You simply cannot be unmoved by the rescue of Raju who, after being imprisoned for 50 years, cried tears of joy when he was rescued and released into an elephany sancuary. Here is the moving story:
Under the cover of darkness, a team from London-based Wildlife S.O.S rescued an elephant that had been abused for 50 years in India and transported it 350 miles to an elephant sanctuary where it walked free for the first time on July 4th.
Raju, believed to have been poached from his mother as a baby, was beaten and left bleeding from painful spiked leg shackles by an abusive owner who had the elephant beg for handouts and survive by eating plastic and paper for food.
The owner also tore out hair from Raju’s tail to sell as good luck charms, Wildlife S.O.S. founder Kartick Satyanarayan told the U.K. MailOnline.
A year after learning of Raju’s plight, Wildlife S.O.S. last week led a team of 10 veterinarians and wildlife officials, 20 forestry department officers and six policemen, and seized the abused elephant from the Uttar Pradesh area of India, after receiving a court order.
“The team [was] astounded to see tears roll down his face during the rescue,” Pooja Binepal, a spokesman for Wildlife S.O.S., told the MailOnline. “It was so incredibly emotional for all of us. We knew in our hearts he realized he was being freed.
“Elephants are not only majestic, but they are highly intelligent animals, who have been proven to have feelings of grief, so we can only imagine what torture half a century has been like for him.
“Until we stepped in he’d never known what it is like to walk free of his shackles–it’s a truly pitiful case. But today he knows what freedom is and he will learn what kindness feels like and what it’s like to not suffer any more.”
Since his arrival, Raju has received medical attention, been given proper baths and food, and is well along in the rehabilitation process. Wildlife S.O.S. has launched a campaign to raise $17,000 to help Raju begin his new life in a new enclosure, which will allow him to roam free with other elephants.
Satyanarayan said Raju is “tasting freedom for the first time in his life, and he’ll spend the rest of his life in a safe compound living out his days in dignity, free from suffering and pain.”
For us dog lovers, this story is familiar - the degree to which a family dog will go to protect. In this case, a three year old boy named Carson wandered off and got lost, but because of Cooper, a rescue mutt, he was protected from the cold until he was found.
Carson Urness disappeared from his family's 10-plus acre property in Cooperstown, North Dakota, around 7:30 p.m. Monday after being let out to play while his mom worked inside the home, the boy's father told ABC News. "She checked on him again at 7:30 and he was gone," Carson's father, Brock Urness, said of his wife, Courtney, who was inside taking care of the couple's 11-month-old daughter while Carson played. "She looked around frantically for about 30 minutes and then called me," Urness said. "And I said, 'Well, where's Cooper?' and she said, 'Cooper is not here either.'"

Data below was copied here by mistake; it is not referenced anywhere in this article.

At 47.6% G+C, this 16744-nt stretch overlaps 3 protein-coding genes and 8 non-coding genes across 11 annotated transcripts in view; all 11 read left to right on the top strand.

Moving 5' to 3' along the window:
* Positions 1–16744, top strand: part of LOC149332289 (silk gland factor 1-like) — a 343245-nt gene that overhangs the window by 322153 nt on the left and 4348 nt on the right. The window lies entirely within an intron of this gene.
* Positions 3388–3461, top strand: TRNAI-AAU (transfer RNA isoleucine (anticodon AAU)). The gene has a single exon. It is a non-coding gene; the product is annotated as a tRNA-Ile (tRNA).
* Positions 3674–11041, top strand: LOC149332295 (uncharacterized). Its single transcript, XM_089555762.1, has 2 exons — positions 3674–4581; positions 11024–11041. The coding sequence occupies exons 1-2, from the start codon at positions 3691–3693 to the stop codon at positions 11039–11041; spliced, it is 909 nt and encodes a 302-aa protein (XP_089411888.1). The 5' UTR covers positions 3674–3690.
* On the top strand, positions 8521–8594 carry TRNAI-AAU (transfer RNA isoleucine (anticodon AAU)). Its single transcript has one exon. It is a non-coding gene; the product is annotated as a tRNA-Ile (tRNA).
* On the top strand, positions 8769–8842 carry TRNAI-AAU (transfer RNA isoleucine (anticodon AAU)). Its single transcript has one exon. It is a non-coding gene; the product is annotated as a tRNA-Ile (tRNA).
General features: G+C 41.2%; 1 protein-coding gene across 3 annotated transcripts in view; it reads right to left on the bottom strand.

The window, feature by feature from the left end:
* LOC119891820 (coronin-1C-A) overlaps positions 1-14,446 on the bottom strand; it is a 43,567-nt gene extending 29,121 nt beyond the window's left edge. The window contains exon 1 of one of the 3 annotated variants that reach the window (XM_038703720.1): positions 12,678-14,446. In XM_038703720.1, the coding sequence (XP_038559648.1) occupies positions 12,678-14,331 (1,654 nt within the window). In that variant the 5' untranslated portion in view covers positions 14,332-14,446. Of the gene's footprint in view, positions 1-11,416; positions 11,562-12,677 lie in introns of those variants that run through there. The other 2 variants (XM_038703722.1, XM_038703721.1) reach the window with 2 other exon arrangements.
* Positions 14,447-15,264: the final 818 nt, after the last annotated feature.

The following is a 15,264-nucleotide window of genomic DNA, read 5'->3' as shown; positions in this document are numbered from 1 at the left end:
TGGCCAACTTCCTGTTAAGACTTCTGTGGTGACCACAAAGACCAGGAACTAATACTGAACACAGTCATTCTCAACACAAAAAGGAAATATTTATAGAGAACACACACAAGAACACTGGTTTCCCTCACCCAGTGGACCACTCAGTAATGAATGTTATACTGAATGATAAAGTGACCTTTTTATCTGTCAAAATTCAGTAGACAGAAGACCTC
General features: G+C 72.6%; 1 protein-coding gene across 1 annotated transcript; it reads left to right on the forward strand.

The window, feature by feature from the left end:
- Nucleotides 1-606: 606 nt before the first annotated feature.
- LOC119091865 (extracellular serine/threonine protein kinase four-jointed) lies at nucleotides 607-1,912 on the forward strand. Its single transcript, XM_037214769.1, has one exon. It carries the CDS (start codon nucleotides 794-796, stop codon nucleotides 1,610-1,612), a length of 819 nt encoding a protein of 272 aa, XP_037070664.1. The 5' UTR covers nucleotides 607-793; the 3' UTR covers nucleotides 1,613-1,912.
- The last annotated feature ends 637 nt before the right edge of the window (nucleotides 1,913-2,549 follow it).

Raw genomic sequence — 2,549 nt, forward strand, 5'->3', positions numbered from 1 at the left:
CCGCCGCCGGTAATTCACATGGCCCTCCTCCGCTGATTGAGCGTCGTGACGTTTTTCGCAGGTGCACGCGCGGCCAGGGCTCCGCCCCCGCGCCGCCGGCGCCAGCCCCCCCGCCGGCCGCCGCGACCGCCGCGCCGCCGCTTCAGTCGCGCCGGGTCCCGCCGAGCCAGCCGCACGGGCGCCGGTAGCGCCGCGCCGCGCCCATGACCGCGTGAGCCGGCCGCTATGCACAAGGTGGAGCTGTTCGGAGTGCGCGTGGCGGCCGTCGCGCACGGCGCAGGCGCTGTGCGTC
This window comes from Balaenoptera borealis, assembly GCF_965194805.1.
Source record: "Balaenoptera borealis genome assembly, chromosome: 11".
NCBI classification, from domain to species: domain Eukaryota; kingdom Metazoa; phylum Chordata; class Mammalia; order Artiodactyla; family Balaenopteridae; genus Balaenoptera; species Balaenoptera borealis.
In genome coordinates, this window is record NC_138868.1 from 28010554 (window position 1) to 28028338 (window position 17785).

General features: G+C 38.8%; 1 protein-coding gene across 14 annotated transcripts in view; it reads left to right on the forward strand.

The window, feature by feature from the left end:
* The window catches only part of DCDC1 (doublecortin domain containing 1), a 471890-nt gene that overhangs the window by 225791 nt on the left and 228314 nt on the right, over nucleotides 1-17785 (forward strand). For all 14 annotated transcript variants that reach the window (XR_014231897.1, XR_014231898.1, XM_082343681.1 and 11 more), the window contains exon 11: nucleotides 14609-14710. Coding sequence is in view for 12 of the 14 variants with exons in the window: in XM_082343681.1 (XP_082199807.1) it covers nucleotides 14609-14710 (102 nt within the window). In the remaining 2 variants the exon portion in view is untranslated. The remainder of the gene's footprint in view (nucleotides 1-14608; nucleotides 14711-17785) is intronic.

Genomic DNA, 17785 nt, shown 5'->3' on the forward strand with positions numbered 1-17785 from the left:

Cooper is the family's dog - a German Shepherd, Labrador and Golden Retriever "mutt," as Urness calls him - that the family adopted three years ago after he was left on the side of the road near a relative's home. The Urnesses searched for Carson until 8:30 p.m. when they called 911. Less than 30 minutes later, the local police and fire departments had launched an aerial and ground search for Carson, aided by 200 neighbors, family and friends from Cooperstown, population about 800.
"They had an airplane here searching for him and 60 four-wheelers and people looking on foot and didn't find anything," Urness said. Just before officials planned to call off the search for the night, around 2:30 a.m., officials decided to send out one last four-wheeler for a final sweep of the property. "That four-wheeler found him about a mile away from our house, in the middle of one of our fields by a pasture," Urness said. "Carson was in tall grass but when they shone lights down to sweep it, the dog stuck its head out."
Carson was found safely underneath Cooper, who was laying on the boy, presumably to protect him from the 40-degree temperatures that night. Both Cooper and Carson were uninjured, save for Carson's cold feet, which were the only body part of his that Cooper did not cover.
"Carson told his mom that Cooper stayed on top of him and kept him safe and warm," Urness said. "He told her that he was a little scared when it got dark because he doesn't like the dark.
Fact: dogs are walking, barking, balls of fur that embody everlasting happiness and unconditional love. Another fact: these same creatures turn into metaphorical pits of gloom and sorrow – with matching puppy dog eyes – as they endure the torturous ritual called, ‘bath time’.
New York-based French photographer Sophie Gamand captured the poor but hilarious faces of our furry friends during mid-bath, in series called ‘Wet Dog’. She took photos of more than a dozen dogs getting a good grooming at pet stylist Ruben Santana’s Bronx studio. The portraits were taken half a second, just before they do their trademark shake, capturing the raw emotions of a dog having a bad day. ‘The expressions were priceless and really entertaining’, Gamand told Today. ‘It was magic’. The series went on to win the Portraiture category at the 2014 Sony World Photography Awards, and is set to be released as a book in the Fall of 2015.